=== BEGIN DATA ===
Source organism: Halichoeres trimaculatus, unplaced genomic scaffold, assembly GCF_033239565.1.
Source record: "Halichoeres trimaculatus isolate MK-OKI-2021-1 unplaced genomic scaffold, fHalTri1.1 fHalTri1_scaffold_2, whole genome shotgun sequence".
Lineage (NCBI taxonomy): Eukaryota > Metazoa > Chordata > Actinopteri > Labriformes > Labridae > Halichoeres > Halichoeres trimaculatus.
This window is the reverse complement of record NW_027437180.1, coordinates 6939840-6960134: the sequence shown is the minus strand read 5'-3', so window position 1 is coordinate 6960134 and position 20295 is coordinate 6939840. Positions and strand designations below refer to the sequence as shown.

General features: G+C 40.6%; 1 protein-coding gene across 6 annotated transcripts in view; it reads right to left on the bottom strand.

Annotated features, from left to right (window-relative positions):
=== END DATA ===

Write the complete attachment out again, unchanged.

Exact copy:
Source organism: Halichoeres trimaculatus, unplaced genomic scaffold, assembly GCF_033239565.1.
Source record: "Halichoeres trimaculatus isolate MK-OKI-2021-1 unplaced genomic scaffold, fHalTri1.1 fHalTri1_scaffold_2, whole genome shotgun sequence".
Lineage (NCBI taxonomy): Eukaryota > Metazoa > Chordata > Actinopteri > Labriformes > Labridae > Halichoeres > Halichoeres trimaculatus.
This window is the reverse complement of record NW_027437180.1, coordinates 6939840-6960134: the sequence shown is the minus strand read 5'-3', so window position 1 is coordinate 6960134 and position 20295 is coordinate 6939840. Positions and strand designations below refer to the sequence as shown.

General features: G+C 40.6%; 1 protein-coding gene across 6 annotated transcripts in view; it reads right to left on the bottom strand.

Annotated features, from left to right (window-relative positions):